As the findings reveal, there is much more work to do in achieving the equality ambitions of the MCCM and the industry here in Malta. Our thanks go to all the members who participated and have agreed to openly share their results so we can collectively and individually work to address the issues outlined in the report and to develop the survey to gain a broader, more conclusive set of results and continue to strive for change.
Although only 46% of the members responded to the survey, the working group are quite satisfied with the results as an initial platform to move forward and plan future data findings to challenge the current environments. An in-depth analysis of the survey is shown further in the magazine in detail for reading.
The EDI report presents the findings from a survey carried out by the EDI steering group.
The team examined the analysis of questionnaires together with discussions and further research. All the data derives from the questionnaires sent to 105 respondents using platforms such as the MCCM websites and emails. Only forty-eight respondents replied to this questionnaire, approximately 46% of the total questionnaires shown in the report findings and impacted overall data.
Methodology of report
The quantitative perspective was a questionnaire sent to the respondents concerning age, gender, race, and disability problems in the current workplace. In quantitative data analysis, raw numbers are used in meaningful data by applying rational and critical thinking.
The initial survey captured personal data from employees on their characteristics and specific needs (e.g., regarding disability, age, gender, ethnicity, etc.). This allowed colleagues to give details of any reasonable adjustments they need to fully participate in all aspects of their role (e.g. level access or a hearing loop).
Moving forward, the group will produce and deliver a further access audit/survey of the buildings/projects in use by an employer/organisation to identify any accessibility issues (e.g. steps) and the available facilities (e.g. level access toilets, lifts etc.).
We could potentially look into a future review of employment policies to ensure that inclusive practices are in place to encourage an equitable approach (e.g. fair recruitment and promotion procedures, provision of reasonable adjustments, parental leave etc.), which could form part of the group's future plans once the initial stages are completed.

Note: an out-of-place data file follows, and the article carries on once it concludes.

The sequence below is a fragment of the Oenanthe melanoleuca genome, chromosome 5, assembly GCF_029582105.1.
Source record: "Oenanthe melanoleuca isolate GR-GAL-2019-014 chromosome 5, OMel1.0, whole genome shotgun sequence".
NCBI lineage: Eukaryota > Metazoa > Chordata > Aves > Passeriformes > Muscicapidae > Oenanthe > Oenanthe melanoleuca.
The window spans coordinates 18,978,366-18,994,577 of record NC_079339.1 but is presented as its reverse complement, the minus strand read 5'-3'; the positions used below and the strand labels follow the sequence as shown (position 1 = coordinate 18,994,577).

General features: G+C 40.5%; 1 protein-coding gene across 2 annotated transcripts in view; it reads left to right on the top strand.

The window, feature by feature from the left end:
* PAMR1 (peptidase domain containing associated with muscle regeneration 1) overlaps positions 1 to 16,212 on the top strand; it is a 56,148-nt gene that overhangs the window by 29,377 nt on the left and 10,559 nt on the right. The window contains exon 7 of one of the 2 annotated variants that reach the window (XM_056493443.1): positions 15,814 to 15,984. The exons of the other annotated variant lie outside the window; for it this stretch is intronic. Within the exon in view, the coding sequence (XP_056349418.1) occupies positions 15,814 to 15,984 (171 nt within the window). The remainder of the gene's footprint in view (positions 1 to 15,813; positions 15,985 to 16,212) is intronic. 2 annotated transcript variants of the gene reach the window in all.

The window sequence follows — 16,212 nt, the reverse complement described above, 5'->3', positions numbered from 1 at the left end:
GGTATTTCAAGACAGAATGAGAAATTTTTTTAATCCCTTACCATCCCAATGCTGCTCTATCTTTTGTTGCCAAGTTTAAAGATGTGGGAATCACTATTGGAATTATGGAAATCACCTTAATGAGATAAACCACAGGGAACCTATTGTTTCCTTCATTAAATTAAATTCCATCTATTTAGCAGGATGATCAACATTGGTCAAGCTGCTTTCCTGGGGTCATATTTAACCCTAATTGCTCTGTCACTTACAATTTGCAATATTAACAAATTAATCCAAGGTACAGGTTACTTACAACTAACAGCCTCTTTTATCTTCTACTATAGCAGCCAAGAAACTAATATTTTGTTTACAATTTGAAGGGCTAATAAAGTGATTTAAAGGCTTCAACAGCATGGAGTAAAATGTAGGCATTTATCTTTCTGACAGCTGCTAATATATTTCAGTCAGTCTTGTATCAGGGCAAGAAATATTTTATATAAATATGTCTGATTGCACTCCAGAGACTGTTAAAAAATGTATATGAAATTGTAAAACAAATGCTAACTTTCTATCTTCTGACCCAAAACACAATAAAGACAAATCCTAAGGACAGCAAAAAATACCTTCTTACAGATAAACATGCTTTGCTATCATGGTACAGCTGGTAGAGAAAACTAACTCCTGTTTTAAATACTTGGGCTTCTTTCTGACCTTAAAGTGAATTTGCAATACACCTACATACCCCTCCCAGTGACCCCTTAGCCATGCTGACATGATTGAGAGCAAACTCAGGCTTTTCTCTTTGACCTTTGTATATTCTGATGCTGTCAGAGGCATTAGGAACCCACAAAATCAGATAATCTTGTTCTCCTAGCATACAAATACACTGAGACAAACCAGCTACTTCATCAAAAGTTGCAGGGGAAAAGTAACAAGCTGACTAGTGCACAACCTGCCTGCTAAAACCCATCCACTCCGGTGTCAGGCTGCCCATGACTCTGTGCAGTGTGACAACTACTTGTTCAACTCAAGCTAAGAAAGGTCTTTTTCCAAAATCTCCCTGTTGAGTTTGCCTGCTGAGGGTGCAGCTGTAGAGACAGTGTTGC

Summary, Recommendations & Further Research
Moving forward, the steering group will further analyse the results, breaking them down by personal characteristics. For example, the first phase of the report states that only 10.4% of members do not believe that their place of work has a 'gender inclusive culture'. However, it would be helpful to know what proportion of the 10% with this view is female moving forward and use this methodology for areas such as disability and race.
Regarding areas such as fair pay, these have noted that a significant percentage of respondents believe that women are not given the same opportunities as men. Also, a significant proportion (over 30%) of the respondents agreed or strongly agreed that there is a problem of sexual harassment at work. Given those facts and that 94% of the workforce is male, the working group needs to focus on this area moving forward to understand the environment and further dive into Malta's workplace.
Interpretation of the data
• Women are significantly under-represented in the construction sector in Malta (6%)
• Non-European people appear to be under-represented (at 10%), although a comparator with the broader population of Malta is needed.
• Almost 30% of respondents felt that there is no under standing of the needs of disabled people.
• Approx. 30% of respondents agreed that sexual harassment is an issue in the workplace.
Therefore, the survey data has identified these areas where necessary improvement. However, it must be remembered that these issues are global challenges for the construction sector. They are not unique to Malta, and we cannot emphasise this point enough, but we need to face the challenge together, and the MCCM group will be at the forefront.
Concrete Frame Structure vs Masonry Structure Structures
In RCC framed structure, the whole load is supported on beam and slab, where in load bearing structure, it is supported by masonry wall. The whole load of beam and slab is transferred through columns to footing in RCC structure, and masonry wall to masonry foundation in load bearing structure.
REINFORCED CONCRETE FRAME STRUCTURES
• High compressive strength;
• Rapid site mobilisation;
• Fast Construction;
• Wide Worker Availability;
• Easy & Low Maintenance Cost;
• Good resistance against fire;
• Rigid members with minimal deflection;
• Can be cast in any shape;
• Requires less skilled labor;
• Have economical designs;
• Can add more floors.
• Difficult to repair, modify & extend
• Cracks develop in concrete
• More limited recycle-ability at end of life;
• Formwork required increases the cost;
• Life Span;
• RCC frames are not eco-friendly.
Advantages of Masonry Construction
• Improves fire protection;
• Durable and resistant;
• Large amounts of compressive weight loads;
• Increase the thermal mass of a building;
• Have longer lifespans;
• Masonry doesn’t rot.
• Involves heavy materials such as bricks;
• The stability depends on their foundation;